Thursday, April 24, 2008

No enlightenment for protesters

ANN ARBOR ‑- It’s not every day you see hundreds of people protest peace and harmony, so I was naturally intrigued.

Actually, I had trekked to the University of Michigan to hear the Dalai Lama opine on our imploding planet. Pope Benedict XVI was doing much of the same on Sunday as he made a pilgrimage of sorts to Ground Zero in New York.

But there was no time to meditate on spiritual serendipity as a scowling Chinese grad student almost knocked me over with his floppy, sloppily scrawled sign: “Dalai Lama – 50 years of CIA funding isn’t enough for you.” He was one of about 500 “dissidents” waiving Chinese flags outside the arena.

Now I have to admit, I’m always a bit shocked to see demonstrations by non-lefties. The unions, the hippies, - these guys are pros, coming armed with professionally printed placards, a killer sound system and even creepy lifelike puppets to make their point. They know how to set the mood of righteous indignation and usually throw a cool afterhours party to boot.

Within the choreographed affair, there are usually scores of sincere folks dedicated to largely admirable ideals and causes. They’re out there exercising their right to assemble and fighting the good fight while we’re at home catching up on soul-rotting episodes of “Paradise Hotel 2.”

But when your protest slogans essentially are, “We love torture” and “Murder rocks,” it kind of kills the vibe.

Look, the idea of blasting a spiritual icon who won the Nobel Peace Prize is somewhat disconcerting. But when you stop to consider that 1.2 million Tibetans have died since the Chinese invaded in 1949, it becomes mindblowing.

Some protesters were there solely in support of the summer Olympics in Beijing, which the Dalai Lama supports. The games have come under fire because of the Middle Kingdom’s abysmal human rights record, leading the world in executions (take that, Texas) and its brutalization of Tibet, which was bloodied by another crackdown last month.

But most were citizen-bots content to pass out colorful pamphlets promising “the beginning of wisdom” by telling the truth about Tibet, which was always a part of China, don’t you know? They do, for the state-run media tell them so. Oh, and that pesky, persistent violence in Tibet? Blame it on His Holiness in cahoots with the CIA, of course.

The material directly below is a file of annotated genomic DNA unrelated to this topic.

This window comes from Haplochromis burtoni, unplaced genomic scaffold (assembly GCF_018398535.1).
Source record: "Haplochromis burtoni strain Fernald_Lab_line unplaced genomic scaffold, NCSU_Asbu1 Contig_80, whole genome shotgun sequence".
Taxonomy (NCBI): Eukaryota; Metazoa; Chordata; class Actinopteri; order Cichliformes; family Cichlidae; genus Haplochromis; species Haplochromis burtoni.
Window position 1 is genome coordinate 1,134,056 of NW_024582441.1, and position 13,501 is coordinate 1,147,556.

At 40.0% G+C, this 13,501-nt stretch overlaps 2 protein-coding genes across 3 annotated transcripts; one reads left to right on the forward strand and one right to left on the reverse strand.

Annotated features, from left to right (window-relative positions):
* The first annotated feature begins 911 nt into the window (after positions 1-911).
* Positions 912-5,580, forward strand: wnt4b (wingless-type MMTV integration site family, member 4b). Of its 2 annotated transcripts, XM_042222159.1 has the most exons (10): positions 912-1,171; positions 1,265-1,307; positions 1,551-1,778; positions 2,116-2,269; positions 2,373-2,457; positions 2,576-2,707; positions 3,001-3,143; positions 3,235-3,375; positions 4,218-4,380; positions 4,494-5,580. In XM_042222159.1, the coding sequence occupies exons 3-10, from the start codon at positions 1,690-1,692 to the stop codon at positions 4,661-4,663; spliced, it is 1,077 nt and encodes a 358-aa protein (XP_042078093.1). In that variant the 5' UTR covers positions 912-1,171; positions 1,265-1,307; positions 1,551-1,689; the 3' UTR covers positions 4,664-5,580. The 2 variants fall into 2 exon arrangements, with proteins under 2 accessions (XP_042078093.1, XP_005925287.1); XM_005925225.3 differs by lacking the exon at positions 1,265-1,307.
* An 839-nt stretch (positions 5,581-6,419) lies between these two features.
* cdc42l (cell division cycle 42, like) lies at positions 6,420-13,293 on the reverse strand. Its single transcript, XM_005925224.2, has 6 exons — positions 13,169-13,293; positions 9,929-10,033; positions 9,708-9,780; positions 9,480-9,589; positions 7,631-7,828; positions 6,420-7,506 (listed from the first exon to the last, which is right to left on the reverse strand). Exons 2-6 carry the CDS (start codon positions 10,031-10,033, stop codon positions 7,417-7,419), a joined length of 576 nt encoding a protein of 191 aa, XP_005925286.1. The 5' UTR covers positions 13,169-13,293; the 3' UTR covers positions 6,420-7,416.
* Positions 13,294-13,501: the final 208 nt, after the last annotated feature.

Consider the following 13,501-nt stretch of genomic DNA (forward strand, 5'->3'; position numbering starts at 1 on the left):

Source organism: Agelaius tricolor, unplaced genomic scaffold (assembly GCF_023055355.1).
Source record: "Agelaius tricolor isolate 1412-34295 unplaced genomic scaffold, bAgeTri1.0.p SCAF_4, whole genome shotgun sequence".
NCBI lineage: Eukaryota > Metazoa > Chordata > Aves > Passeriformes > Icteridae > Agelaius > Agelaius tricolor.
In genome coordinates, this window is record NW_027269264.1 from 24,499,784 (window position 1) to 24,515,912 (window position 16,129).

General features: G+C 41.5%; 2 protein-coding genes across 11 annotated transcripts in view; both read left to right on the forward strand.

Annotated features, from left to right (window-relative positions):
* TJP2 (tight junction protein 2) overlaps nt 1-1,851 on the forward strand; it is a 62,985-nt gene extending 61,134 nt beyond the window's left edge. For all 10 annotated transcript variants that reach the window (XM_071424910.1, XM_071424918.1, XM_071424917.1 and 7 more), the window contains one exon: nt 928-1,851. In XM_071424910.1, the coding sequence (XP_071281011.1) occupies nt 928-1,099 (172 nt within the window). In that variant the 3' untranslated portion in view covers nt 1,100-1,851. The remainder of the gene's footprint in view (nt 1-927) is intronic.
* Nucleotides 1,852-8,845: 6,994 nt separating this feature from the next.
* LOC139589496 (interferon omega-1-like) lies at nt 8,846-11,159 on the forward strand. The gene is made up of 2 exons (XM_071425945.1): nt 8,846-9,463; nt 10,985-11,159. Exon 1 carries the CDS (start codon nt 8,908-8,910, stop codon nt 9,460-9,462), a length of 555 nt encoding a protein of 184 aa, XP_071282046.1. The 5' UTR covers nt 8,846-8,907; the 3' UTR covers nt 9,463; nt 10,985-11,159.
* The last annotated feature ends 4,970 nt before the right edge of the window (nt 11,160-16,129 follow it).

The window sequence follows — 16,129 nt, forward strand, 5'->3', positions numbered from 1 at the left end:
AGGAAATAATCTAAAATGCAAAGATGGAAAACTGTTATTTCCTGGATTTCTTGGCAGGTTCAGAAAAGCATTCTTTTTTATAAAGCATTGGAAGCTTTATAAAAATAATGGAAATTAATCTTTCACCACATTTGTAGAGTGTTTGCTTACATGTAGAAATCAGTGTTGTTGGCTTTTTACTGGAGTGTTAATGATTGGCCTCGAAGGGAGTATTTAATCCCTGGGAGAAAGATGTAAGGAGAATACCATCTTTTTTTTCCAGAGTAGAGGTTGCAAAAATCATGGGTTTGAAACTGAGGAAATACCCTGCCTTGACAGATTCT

As someone who covers politics for a living, I know a snow job when I see one. These kinds of conspiracy theories sprout like fungus in a stale, stark environment, where the government maintains a closed system of information even while opening its markets.

China has threatened to ban Western outlets like CNN from the Olympics if they dare question the government. To gain access to the Chinese goldmine, Google surrendered and censored much of the outside world.

And many of these Abercrombie-clad protesters clutching their iPhones couldn’t care less. As long as they’re free to make plenty of yuan, why should they? And who are those uppity Tibetans to get in their way?

This, of course, is the mantra of Western companies, intoxicated by the prospect of paying Chinese workers three cents an hour to make Lead Dreams Barbie for our little ones to lick.

The most hilarious part of the brochure was when it stiltedly admonished, “Principles of Journalism require news organizations to commit loyalty to its citizens. The coverage should not be slanted for friends or advertisers and should represent all constituent groups in society.”